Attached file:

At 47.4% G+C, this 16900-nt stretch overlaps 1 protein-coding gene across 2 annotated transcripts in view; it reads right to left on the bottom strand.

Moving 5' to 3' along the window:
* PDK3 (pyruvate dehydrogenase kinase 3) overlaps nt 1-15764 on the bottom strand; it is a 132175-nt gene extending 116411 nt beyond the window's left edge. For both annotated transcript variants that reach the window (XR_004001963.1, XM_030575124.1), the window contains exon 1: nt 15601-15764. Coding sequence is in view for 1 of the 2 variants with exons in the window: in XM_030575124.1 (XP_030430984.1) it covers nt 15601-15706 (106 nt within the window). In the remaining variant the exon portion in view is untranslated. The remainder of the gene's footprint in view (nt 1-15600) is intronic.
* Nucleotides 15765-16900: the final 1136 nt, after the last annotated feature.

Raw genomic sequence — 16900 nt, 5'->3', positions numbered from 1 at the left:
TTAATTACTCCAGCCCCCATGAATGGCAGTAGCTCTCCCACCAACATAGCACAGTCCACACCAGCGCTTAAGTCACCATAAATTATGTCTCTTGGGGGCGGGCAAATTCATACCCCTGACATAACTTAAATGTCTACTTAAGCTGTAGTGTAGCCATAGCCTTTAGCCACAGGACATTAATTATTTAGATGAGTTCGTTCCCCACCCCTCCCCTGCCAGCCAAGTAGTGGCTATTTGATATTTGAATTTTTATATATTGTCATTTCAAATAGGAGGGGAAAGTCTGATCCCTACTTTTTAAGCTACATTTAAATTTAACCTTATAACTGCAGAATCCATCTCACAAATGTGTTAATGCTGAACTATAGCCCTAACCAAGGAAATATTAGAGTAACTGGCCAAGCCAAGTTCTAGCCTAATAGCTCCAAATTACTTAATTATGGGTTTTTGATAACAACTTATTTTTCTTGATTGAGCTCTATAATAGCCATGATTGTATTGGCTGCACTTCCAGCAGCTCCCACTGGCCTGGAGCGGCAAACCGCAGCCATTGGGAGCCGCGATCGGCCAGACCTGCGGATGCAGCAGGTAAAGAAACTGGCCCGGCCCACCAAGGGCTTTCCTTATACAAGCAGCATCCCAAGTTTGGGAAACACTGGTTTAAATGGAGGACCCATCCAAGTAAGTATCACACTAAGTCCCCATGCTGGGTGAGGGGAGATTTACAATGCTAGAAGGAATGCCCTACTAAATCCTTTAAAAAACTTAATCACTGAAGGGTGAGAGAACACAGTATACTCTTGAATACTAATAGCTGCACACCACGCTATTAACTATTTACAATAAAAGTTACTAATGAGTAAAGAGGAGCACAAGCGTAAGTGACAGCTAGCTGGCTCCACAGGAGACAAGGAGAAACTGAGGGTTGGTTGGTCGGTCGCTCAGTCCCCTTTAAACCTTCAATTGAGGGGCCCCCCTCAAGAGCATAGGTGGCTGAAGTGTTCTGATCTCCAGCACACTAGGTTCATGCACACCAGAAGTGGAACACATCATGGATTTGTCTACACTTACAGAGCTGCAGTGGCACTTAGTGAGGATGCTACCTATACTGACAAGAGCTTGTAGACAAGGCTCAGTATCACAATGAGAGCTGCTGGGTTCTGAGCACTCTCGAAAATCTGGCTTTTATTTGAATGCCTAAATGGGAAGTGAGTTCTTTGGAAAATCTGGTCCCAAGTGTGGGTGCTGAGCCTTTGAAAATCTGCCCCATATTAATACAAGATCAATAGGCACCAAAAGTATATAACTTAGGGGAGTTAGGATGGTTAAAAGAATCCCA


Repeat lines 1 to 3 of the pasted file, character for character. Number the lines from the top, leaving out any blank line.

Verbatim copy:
At 47.4% G+C, this 16900-nt stretch overlaps 1 protein-coding gene across 2 annotated transcripts in view; it reads right to left on the bottom strand.

Moving 5' to 3' along the window:
* PDK3 (pyruvate dehydrogenase kinase 3) overlaps nt 1-15764 on the bottom strand; it is a 132175-nt gene extending 116411 nt beyond the window's left edge. For both annotated transcript variants that reach the window (XR_004001963.1, XM_030575124.1), the window contains exon 1: nt 15601-15764. Coding sequence is in view for 1 of the 2 variants with exons in the window: in XM_030575124.1 (XP_030430984.1) it covers nt 15601-15706 (106 nt within the window). In the remaining variant the exon portion in view is untranslated. The remainder of the gene's footprint in view (nt 1-15600) is intronic.